It’s been a while since Formula One was available live and free to air in New Zealand. In fact it’s a whole ‘generation’ of fans ago. In terms of access to F1, the TVNZ coverage of the mid-late 1990s was a high point, and the Shell Motorsport programme that was its ‘portal’ is still the best we have had and established new benchmarks in FTA access to motor racing coverage in this country. As noted in previous articles, it rescued F1 coverage at a time when SKY seemed utterly disinterested in continuing.
Bernie Ecclestone’s dedication to a massive presence on FTA saw F1 coverage rival that of the Olympics, major tennis and golf events and football (the real football not our local niche version). He was adamant for years that F1’s dominance was about the size of that FTA audience, and the coverage was priced to attract countries that would screen the racing package to that widest of audiences.
Then someone briefed Bernie on the potential of the digital world. Twenty years ago Bernie made his vision for F1 coverage public: user-chooser views including onboard with every driver, each camera round the track, car telemetry graphics, stats. All available digitally and all available on ‘subscription’. Another instance of this guy being way ahead of his time.
Where he was too far ahead, though, was in expecting to reap billions from monetising the service. Audiences accustomed to getting their F1 fix – and remember these were incredibly exciting championship years – were resistant to the notion of paying for the package even though it offered so much more than the unsophisticated terrestrial TV coverage. And never mind that the laggardly telecoms industry in this country wouldn’t have the ability to deliver the speed or breadth of connection to make it work until – well, until this year actually.
Those days, tech geeks were enthusing about phone tech like WAP. Remember WAP? WAP was crap.
Those days sowed the seeds of the Pay TV revolution though, and increasingly F1 became veiled behind broadcast exclusivity. SKY rose, and eventually even New Zealand watched its F1 coverage disappear back into pay TV land. Apologists for the change pointed out it gave access to Martin Brundle’s pit lane walkabout and so much more analysis of the sport. There were some post-race gems too.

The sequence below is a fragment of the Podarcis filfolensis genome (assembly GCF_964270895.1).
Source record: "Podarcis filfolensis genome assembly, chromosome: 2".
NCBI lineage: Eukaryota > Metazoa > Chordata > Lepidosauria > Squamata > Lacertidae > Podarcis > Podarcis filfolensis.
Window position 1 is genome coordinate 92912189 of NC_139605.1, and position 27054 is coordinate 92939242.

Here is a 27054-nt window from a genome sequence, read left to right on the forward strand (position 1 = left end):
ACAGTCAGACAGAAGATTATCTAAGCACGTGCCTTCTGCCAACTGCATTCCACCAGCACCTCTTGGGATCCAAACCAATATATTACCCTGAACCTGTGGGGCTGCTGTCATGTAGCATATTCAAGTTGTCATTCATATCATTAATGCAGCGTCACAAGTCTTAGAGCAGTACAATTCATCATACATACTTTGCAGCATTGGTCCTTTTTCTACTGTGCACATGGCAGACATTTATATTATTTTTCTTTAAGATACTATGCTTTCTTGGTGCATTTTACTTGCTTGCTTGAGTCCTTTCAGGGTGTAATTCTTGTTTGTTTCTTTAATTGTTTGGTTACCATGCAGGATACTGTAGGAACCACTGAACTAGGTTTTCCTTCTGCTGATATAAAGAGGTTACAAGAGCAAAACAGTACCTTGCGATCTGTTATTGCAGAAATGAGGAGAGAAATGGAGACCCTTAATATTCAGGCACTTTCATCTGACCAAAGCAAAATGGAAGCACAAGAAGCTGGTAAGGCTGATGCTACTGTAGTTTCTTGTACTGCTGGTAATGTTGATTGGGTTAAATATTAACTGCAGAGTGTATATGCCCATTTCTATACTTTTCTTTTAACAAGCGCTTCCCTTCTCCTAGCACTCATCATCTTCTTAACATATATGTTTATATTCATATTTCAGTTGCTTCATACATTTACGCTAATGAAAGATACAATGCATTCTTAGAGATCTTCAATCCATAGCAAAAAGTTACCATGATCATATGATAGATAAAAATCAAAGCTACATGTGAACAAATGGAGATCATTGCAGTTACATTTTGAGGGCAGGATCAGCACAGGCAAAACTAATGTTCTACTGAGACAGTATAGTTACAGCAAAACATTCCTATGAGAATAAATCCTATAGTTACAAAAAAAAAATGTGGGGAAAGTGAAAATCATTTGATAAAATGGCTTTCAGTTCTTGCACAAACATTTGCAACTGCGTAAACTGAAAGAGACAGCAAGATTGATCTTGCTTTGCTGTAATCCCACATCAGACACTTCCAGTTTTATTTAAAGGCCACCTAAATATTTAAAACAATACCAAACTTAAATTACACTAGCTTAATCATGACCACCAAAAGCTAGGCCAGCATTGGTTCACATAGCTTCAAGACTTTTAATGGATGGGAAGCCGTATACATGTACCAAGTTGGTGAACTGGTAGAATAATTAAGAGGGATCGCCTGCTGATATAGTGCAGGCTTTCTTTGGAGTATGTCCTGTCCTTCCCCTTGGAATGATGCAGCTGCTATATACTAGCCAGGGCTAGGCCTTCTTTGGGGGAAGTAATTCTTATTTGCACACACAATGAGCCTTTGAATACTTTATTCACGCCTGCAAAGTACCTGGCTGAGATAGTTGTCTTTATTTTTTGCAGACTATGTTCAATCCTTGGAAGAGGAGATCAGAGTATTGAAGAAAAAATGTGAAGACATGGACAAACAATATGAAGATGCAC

Now, Formula One’s new owners are saying the UK television rights deal they have inherited from the previous management, is detrimental to the sport – with UK coverage entirely behind a paywall from 2019 to 2024.
Sean Bratches, the managing director of commercial operations for the Formula One Group (FOG perhaps an appropriate acronym), sees free-to-air television as key to the future of the sport but F1 will be shown exclusively on Sky for five years from 2019. On Tuesday the chief executive, Chase Carey, criticised Ecclestone as having a “short-term, deal of the day focus”. Powerful stuff. Not sure we’d have dared say that to the guy in the late 1990s.
Last week, five-time world champion Lewis Hamilton came out against the growing trend away FTA coverage. F1’s broadcast deal with Sky means UK-based fans need a subscription to the broadcaster’s dedicated channel to watch every grand prix live this season He said it does not make sense to block or deter Formula 1 fans from watching races by reducing free-to-air television coverage.